So you’re running some Facebook ads? Feeling like a whizz kid for installing your conversion events? Seeing those sales or leads roll in? Lose that smug look loser. I’ve got news for you...
What if I told you that everything you thought was real was actually a lie? You’re seeing those Facebook conversions ticking over, revenue rising, plus awesome engagement events firing, but something’s not quite right. Google Analytics isn’t reporting the same smashing sales that Facebook is, and your overall site revenue isn’t showing the kind of gains that you thought your extra sales were worth. Sound familiar?
This isn’t Total Recall, this is Facebook’s conversion attribution model.
What the hell is conversion attribution?
First a brief introduction...
When a user visits your website and completes a desired action such as a sale, contact form submission or newsletter sign up, chances are that you are tracking a conversion (or at least you should be). At their most basic, these goal completions will tell you how your website traffic performs (or converts) overall, but things don’t really get interesting until you start to slice up the data and see where those sales are coming from.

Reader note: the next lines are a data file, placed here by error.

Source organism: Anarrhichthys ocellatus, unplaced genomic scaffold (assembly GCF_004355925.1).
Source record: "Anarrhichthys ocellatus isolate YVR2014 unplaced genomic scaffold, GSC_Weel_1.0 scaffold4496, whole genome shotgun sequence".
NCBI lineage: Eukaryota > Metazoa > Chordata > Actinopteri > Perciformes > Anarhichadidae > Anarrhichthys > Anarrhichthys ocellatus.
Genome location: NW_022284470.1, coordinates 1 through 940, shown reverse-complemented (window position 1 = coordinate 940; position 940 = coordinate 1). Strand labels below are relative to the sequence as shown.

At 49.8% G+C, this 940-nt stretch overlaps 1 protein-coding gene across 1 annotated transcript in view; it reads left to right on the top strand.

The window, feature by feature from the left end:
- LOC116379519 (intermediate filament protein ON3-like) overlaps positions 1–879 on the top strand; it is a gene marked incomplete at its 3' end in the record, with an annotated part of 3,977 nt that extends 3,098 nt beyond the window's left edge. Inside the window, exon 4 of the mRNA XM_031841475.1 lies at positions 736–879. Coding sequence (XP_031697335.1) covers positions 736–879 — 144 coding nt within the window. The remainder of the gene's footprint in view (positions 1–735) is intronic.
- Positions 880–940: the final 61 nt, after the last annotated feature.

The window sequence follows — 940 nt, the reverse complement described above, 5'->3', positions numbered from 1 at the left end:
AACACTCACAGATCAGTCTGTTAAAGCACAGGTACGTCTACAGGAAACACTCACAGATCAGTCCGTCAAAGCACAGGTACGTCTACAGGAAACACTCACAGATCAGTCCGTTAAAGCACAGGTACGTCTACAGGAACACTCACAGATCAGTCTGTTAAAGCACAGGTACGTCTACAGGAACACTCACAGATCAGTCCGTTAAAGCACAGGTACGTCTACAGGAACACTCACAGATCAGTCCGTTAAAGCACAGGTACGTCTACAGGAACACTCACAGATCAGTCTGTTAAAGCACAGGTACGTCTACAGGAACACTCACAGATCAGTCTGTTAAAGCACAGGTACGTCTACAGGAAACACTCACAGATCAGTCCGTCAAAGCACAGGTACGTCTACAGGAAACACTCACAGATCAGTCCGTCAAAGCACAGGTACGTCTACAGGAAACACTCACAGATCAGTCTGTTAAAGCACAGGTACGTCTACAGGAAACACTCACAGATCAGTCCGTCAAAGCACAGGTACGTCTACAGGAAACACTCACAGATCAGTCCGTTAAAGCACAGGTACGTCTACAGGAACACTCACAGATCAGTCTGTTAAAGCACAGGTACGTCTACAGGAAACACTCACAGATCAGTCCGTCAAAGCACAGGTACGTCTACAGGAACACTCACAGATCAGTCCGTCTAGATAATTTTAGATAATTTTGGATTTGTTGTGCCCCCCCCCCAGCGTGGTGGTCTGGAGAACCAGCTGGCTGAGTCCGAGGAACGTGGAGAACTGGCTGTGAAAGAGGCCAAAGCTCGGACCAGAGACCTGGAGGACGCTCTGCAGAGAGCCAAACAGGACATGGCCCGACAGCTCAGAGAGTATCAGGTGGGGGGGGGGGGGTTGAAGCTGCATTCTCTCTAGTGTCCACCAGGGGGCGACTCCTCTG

That’s where attribution comes into the equation. Once a conversion has taken place, your analytics tools should be able to accurately attribute that completed action to multiple segments such as traffic sources, device types, ads, campaigns, demographic groups, or geographical regions. All sounds good, except that deciding which segments are attributed the win is open to pretty broad interpretation.
Usually there are two different factors that define how a conversion is attributed:
1. The Attribution Model This is the logic by which the conversion is attributed to a specific source, and looks at the various interactions the user has had with your site at different stages of the funnel.